Gene Siskel would always ask, “Is this film more interesting than a documentary about how it was made?”
Such has been the guiding logic with “Hearts of Darkness,” a documentary on the making of Francis Ford Coppola’s “Apocalypse Now.” The production hell this film went through is still unrivaled in terms of sheer difficulty and complexity, and some would argue (see: recent episode of “Community”) that the telling of such an immense story actually surpasses Coppola’s masterpiece. “Hearts of Darkness” stands for the same themes of surreal unpredictability and radical change of perspective that “Apocalypse” is about, and it is mystifying and immersive in the way it engages us with such powerful, conflicting emotions.
And yet, you likely couldn’t make a documentary as interesting as this if the subsequent film weren’t also fairly interesting. The Coppola we see has mixed feelings about his film, viewing it as a potential masterpiece with ambitions that are so great and tell so much, and yet he knows that achieving such a vision on film is virtually impossible. Almost never throughout the course of filming is Coppola completely satisfied with his actors, his sets or his own words. He hates the ending most of all, and he said as much at Cannes. Here he calls it too macho an ending, and something closer to the novel would have been more appropriate.
But he never quits in filming. The artwork is done in the process, and it is a never ending process. The art doesn’t stop when the cameras cut. Anyone working that tirelessly and following along with the art at every stage of its development could drive a person insane. But he boldly asserts that you must act as if you are going forward and finishing whatever you’ve claimed, even if it turns into a vanity project that only answers questions for you. They’ll call it pretentious, and that’s what all filmmakers fear, but if it can’t even answer questions for him, then what good is it?
Coppola’s experience in the woods and swamps of the Philippines to make his Vietnam War epic changed his worldview, but perhaps the finished product of his film never answered the questions he sought. Thankfully, “Apocalypse Now” is hardly pretentious.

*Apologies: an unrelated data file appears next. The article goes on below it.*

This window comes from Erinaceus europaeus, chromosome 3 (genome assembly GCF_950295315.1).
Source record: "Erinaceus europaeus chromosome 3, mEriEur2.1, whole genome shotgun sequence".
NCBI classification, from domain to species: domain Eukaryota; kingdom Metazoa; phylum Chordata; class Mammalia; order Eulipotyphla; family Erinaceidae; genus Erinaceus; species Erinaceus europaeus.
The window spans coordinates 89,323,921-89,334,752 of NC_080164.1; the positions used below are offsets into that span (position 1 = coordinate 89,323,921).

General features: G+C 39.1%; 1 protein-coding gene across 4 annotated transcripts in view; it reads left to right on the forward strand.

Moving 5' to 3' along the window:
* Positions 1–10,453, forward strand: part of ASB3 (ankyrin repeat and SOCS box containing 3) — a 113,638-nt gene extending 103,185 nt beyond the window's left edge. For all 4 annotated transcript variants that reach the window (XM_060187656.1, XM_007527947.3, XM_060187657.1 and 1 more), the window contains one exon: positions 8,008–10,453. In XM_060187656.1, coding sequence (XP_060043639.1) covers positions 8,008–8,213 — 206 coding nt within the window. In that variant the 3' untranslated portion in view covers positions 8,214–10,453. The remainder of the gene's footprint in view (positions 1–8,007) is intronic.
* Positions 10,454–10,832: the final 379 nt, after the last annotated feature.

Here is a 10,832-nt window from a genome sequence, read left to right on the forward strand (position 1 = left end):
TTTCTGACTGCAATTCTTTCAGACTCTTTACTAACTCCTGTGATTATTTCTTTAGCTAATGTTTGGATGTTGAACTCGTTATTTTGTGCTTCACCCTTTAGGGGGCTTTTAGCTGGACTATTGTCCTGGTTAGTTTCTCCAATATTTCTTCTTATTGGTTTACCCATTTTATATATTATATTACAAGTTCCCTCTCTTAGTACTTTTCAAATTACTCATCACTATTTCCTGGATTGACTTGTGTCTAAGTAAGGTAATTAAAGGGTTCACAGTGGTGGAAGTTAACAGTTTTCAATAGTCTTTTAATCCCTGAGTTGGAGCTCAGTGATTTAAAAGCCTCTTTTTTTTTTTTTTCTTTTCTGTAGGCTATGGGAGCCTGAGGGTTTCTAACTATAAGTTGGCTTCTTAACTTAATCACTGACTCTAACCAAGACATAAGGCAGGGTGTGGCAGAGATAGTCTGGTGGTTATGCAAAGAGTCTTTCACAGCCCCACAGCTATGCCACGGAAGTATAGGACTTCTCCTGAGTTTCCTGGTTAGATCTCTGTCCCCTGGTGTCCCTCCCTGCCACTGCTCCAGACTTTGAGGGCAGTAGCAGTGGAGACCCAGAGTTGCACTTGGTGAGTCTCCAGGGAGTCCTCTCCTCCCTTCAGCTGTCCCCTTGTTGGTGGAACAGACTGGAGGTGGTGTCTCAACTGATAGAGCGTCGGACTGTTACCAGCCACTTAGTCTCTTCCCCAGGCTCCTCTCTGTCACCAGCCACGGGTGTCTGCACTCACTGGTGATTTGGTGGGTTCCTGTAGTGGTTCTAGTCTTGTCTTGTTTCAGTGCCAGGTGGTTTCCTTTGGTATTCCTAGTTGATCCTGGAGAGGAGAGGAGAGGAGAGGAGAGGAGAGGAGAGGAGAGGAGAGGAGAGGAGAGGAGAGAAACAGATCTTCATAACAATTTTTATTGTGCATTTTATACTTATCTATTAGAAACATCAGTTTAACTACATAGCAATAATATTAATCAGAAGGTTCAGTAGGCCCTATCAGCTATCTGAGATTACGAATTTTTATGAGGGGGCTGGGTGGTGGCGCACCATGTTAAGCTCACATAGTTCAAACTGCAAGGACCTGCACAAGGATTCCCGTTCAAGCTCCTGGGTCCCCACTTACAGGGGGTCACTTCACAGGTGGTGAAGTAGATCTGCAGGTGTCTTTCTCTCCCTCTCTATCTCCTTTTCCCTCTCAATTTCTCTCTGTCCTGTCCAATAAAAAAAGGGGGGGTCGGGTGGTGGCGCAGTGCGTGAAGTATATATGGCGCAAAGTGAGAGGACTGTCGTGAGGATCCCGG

Director Fax Behr constructs a story from Eleanor Coppola’s documentary footage that truly gets at Francis’s psychological complexity. It’s a chronological retelling of the over 200 days they spent filming, beginning with the origins of “Heart of Darkness” as a film. Orson Welles wanted Joseph Conrad’s novel to be his first film. When the budget was too vast, he made “Citizen Kane” instead.
Coppola tried again before making “The Godfather,” but no studio wanted to deal with the ties to Vietnam. The script was again shelved for years. But after the success of both “Godfather” films, he had directorial freedom and financed $13 million himself. After 10 days of filming, he made the first hard choice and fired his then lead actor, Harvey Keitel, replacing him with Martin Sheen. Sheen was so much his character that it altered his personality. He later suffered from a severe heart attack and was read his Last Rites by a non-English speaking priest.
Coppola also juggled a collaboration with the Philippine military, his $1 million contract with an overweight, difficult and unprepared Marlon Brando, a typhoon that killed 200 local residents and the construction of a massive temple with the help of hundreds. The Gods seemed to be against this film, and Coppola’s hubris flied in his undying defiance to it all.
He really does not come across as entirely rational or sympathetic here. His requirements for a scene inside a luxuriously dream like French home (later cut from the theatrical version, but now available on Redux) sound petty when he requires that red wine be served at 58 degrees, and when all of the things that would make it perfect are not met, he shows his true personal anger and frustration.
“Hearts of Darkness’s” behind the scenes moments are so evocative of “Apocalypse Now,” such as in the caribou slaughter scene or in the infamous shot of a flair being shot high into the dark sky, and yet some of it can seem self-indulgent, complex and vague without meaning or direction. These feelings are perversions of themselves. They conflict at every turn, and so do the ambitions of “Apocalypse Now.” It’s a miracle of embattled ideas and personalities.
What’s impossible to now know is the media firestorm that circled around this project in the 1970s. Today, news would have spread much quicker, been much more fierce and may have killed the project sooner, but Coppola’s fiasco was unheard of. He was not a David Lean, Alfred Hitchcock or Cecil B. Demille. He was a new kid on the block, even if he had won Oscars just before, and this smacked of pretension beyond any.
This film also helped spread misleading rumors about the “actual ending” to the film, in which it is believed that in another version, Kurtz’s entire complex explodes. A still of this image exists in the credits of “Apocalypse Now,” and this film has marvelous footage of the actual set being demolished, but it was merely a necessity captured on film and not scripted.
“Apocalypse Now” is a masterpiece. It is one of my all-time favorites, but could it really be were it not for all this struggle? Often it is true that from great pain or great passion springs great art, and “Hearts of Darkness” embodies all the love and rage that went into this miracle of cinema.